The Yamaha NS-10 launched in 1978 and since then, modern pop recording has never been the same.
To put it simply, if your mix sucks, the Yamaha NS-10 will tell you. Having been used by diverse artists in hip hop, rock, and pop to test their production sound, it has been a crucial part of the formation of contemporary mainstream music sound.
Where the Yamaha NS-10 Came From and its History
Some of the early adopter of the NS-10 include engineer Bob Clearmountain (Bruce Springsteen’s Born in the USA, The Rolling Stones’ Start Me Up, Bon Jovi’s It’s My Life, etc.). This was the guy who popularized its use, oftentimes showing up to the studio with only a few microphone and a pair of Yamaha NS-10s to use as a guide. These speakers have become so popular that, despite being officially discontinued in 2001, studios everywhere continue to have them and use them regularly. The reason why they are an industry standard today has some to do with their almost myth-like reputation but additionally, the Yamaha NS-10 is just a speaker with a lot of uniqueness to it.
Some do call it a ‘shitty speaker’. And, in a sense, it is – especially compared with the more advanced speakers available today. The truth of making music though is that an artist can never be sure how their recordings are going to be heard. Some will play it through their car stereo and others will hear it in their cheap $18 earbuds. The Yamaha NS-10 covers the less advanced sound systems, providing the listener with an accurate view of what their production sounds like under the lens of ‘bad speakers’. The NS-10s really do put a mix to the test.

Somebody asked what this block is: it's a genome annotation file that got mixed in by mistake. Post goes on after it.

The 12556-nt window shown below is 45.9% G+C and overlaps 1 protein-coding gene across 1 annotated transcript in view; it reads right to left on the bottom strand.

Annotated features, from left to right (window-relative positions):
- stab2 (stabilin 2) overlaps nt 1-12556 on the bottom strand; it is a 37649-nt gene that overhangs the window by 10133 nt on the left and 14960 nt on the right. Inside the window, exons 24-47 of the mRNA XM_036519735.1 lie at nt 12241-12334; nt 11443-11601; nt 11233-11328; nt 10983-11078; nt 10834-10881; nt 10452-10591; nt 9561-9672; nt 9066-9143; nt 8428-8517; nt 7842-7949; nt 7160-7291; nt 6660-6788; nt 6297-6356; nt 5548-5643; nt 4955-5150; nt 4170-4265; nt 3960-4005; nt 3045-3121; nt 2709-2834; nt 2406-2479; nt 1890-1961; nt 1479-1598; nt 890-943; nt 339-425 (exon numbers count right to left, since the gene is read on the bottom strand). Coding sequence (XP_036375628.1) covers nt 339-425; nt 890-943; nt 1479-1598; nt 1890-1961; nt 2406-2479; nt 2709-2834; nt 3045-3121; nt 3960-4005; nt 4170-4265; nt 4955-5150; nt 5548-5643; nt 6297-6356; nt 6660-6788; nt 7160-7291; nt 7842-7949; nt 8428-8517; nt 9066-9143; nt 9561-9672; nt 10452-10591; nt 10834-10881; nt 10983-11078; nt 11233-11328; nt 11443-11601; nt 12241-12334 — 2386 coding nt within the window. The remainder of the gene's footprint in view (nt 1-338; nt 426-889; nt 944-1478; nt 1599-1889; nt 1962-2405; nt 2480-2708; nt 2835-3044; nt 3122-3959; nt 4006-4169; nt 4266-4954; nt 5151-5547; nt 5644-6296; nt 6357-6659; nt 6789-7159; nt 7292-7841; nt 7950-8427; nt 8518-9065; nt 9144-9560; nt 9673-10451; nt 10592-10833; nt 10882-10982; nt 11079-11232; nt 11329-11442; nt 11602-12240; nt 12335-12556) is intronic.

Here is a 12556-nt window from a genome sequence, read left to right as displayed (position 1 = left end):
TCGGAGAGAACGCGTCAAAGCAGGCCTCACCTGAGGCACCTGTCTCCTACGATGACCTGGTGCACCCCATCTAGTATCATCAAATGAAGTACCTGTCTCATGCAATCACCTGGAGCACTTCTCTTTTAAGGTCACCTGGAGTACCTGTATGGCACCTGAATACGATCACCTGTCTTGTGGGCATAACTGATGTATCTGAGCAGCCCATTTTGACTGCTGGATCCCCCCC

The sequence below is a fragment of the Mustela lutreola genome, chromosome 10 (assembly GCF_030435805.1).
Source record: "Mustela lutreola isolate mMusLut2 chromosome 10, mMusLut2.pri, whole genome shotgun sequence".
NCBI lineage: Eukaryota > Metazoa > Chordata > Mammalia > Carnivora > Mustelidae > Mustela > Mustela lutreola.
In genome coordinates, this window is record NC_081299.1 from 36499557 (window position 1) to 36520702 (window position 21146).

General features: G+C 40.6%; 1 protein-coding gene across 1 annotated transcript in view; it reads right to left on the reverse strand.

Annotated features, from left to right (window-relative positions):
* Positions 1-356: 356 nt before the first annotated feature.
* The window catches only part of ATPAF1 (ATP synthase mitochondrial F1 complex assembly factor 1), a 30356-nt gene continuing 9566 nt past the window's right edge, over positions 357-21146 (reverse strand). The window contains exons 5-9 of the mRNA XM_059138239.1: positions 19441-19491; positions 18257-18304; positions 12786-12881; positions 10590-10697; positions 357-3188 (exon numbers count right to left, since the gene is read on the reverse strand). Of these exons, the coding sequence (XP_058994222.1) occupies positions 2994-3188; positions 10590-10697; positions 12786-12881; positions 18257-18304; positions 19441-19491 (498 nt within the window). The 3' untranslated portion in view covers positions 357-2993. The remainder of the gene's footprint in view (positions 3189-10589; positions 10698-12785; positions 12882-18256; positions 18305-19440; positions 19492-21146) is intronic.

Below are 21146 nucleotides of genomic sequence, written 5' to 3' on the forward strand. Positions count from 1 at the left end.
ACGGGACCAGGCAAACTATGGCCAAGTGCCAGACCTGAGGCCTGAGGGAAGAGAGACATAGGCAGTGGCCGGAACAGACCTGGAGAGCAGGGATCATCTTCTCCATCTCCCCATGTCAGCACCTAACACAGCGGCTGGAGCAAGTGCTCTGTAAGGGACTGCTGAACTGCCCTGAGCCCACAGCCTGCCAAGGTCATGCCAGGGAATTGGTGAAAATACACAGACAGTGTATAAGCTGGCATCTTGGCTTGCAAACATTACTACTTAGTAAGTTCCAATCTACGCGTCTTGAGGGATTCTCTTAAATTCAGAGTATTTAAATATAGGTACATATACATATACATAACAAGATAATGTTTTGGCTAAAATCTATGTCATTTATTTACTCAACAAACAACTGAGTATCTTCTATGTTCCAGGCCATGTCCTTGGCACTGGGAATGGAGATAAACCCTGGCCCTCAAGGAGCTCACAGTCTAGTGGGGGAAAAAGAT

The Sonic Charm and Characteristics of the Yamaha NS-10
The charm of Yamaha NS-10s is they are ‘bad’ in the best of ways, with many producers and engineer arguing that if you can get a song to sound good on a pair of Yamaha NS-10s, it’ll sound good on any playback system.
The exact characteristics of Yamaha NS-10s can be spoken about extensively but for the sake of keeping it short and to the point, these are the primary features that make these speakers so special. Yamaha NS-10s do not have a flat frequency response, instead being a little heavier in the midrange and with limited bass function.
The midrange response is also open so much that it brings out the frequencies considered by audio experts to be “the worst-sounding and most problematic to the human ear”. The value of this to a production engineer is that the weaknesses of a recording are instantly revealed, challenging the listener to compensate in the mix in other ways.
Many independent producers depend on them to be able to develop and orchestrate recordings that can compete with what else is being played on radio.
A Love and Hate kind of Dynamic
This piece of gear is classic, yes, but it is polarizing. Many professionals use them, many don’t. Many independent producers depend on them to be able to develop and orchestrate recordings that can compete with what else is being played on radio.
If you are fortunate enough to come across some Yamaha NS-10s, plug in your mixes and give them a try. You might be surprised with what you end up with for a production sound and it might reveal to you, as a mixer or producer, where the weaknesses are in your tracks.